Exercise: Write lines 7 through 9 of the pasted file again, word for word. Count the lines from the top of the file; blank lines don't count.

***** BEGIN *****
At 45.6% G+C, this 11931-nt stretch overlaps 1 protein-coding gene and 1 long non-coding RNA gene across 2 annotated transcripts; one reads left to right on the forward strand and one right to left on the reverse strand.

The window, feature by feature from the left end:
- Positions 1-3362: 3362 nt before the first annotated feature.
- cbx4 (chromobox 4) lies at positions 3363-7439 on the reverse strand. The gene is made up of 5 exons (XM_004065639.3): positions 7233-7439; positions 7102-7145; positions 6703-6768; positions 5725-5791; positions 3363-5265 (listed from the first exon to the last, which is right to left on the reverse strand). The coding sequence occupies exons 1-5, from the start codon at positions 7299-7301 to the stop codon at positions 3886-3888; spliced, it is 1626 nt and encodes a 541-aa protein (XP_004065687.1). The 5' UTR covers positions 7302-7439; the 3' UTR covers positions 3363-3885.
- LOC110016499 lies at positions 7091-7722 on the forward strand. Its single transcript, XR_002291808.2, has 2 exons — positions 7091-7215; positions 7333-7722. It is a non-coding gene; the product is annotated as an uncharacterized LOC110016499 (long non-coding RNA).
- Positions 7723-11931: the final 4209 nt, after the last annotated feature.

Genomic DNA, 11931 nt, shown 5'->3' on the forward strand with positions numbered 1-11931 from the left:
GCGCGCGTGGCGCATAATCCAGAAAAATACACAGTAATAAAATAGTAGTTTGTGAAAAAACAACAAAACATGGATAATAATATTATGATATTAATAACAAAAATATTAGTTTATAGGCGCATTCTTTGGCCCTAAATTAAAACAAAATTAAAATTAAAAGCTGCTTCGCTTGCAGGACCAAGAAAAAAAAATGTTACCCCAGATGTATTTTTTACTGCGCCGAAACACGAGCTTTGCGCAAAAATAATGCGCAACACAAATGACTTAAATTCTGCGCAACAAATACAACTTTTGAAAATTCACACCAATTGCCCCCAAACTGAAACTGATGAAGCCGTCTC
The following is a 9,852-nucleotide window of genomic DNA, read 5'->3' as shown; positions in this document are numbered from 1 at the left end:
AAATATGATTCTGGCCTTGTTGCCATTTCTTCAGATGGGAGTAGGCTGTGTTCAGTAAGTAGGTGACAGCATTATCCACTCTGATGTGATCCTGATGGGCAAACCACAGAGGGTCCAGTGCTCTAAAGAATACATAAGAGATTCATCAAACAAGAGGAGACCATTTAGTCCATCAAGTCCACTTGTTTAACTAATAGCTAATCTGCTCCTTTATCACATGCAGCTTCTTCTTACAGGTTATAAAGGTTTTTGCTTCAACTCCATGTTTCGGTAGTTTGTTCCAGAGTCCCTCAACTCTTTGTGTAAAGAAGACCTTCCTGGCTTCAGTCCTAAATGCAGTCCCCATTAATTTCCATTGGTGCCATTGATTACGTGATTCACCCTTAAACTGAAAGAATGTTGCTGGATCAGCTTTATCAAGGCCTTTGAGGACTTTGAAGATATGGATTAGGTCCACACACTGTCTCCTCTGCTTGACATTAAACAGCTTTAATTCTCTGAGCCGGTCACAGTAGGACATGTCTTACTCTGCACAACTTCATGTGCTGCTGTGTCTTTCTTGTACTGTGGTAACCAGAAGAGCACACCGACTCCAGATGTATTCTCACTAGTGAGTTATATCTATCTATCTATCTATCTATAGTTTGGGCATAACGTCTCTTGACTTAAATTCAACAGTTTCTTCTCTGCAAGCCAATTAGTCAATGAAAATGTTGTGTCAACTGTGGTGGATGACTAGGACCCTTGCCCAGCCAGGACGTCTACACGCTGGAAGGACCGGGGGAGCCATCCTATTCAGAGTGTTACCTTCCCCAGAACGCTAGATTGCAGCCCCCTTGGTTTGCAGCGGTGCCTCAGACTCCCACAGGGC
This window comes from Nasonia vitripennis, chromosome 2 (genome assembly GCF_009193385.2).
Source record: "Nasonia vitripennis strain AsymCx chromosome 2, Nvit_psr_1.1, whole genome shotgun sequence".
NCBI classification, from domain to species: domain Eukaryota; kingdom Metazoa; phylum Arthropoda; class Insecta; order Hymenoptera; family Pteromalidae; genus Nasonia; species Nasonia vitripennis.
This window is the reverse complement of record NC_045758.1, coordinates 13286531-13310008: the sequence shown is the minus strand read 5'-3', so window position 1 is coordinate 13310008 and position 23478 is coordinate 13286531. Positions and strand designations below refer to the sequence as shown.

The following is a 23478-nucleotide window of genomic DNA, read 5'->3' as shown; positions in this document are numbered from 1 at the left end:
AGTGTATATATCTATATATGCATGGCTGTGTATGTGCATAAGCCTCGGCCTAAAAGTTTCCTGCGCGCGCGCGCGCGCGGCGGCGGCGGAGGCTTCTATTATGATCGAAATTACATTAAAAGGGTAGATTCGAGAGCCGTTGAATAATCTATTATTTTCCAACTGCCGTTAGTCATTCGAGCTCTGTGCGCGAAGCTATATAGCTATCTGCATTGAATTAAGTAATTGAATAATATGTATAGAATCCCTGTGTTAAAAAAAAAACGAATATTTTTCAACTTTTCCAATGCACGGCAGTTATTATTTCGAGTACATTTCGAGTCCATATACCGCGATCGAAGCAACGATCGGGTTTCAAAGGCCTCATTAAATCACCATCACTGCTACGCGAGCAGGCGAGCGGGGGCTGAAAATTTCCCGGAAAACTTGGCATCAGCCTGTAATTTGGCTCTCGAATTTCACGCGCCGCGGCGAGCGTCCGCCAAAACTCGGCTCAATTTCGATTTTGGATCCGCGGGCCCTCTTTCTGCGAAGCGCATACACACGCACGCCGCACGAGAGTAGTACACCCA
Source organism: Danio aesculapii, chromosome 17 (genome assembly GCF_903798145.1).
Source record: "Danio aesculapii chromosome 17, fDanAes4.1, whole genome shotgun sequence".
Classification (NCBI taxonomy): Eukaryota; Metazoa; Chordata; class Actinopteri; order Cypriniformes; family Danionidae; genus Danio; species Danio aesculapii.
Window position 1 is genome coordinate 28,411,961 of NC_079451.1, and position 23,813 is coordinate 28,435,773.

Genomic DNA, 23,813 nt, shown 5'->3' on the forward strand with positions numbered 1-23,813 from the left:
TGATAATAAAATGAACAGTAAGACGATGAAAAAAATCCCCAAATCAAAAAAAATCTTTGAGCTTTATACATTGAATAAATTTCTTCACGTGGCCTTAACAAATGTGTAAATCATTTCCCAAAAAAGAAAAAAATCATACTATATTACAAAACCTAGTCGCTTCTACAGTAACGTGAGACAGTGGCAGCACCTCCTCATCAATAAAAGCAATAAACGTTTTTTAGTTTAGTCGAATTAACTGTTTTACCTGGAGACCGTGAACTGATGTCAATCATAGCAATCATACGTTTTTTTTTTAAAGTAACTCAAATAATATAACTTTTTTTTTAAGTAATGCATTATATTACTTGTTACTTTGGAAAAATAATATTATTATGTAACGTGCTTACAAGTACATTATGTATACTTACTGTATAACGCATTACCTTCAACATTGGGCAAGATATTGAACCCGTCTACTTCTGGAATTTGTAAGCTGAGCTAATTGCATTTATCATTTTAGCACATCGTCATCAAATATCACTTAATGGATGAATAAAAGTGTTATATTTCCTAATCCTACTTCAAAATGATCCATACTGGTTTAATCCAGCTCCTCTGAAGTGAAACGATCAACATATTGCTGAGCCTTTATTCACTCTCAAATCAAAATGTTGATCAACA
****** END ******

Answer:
Genomic DNA, 11931 nt, shown 5'->3' on the forward strand with positions numbered 1-11931 from the left:
GCGCGCGTGGCGCATAATCCAGAAAAATACACAGTAATAAAATAGTAGTTTGTGAAAAAACAACAAAACATGGATAATAATATTATGATATTAATAACAAAAATATTAGTTTATAGGCGCATTCTTTGGCCCTAAATTAAAACAAAATTAAAATTAAAAGCTGCTTCGCTTGCAGGACCAAGAAAAAAAAATGTTACCCCAGATGTATTTTTTACTGCGCCGAAACACGAGCTTTGCGCAAAAATAATGCGCAACACAAATGACTTAAATTCTGCGCAACAAATACAACTTTTGAAAATTCACACCAATTGCCCCCAAACTGAAACTGATGAAGCCGTCTC
The following is a 9,852-nucleotide window of genomic DNA, read 5'->3' as shown; positions in this document are numbered from 1 at the left end: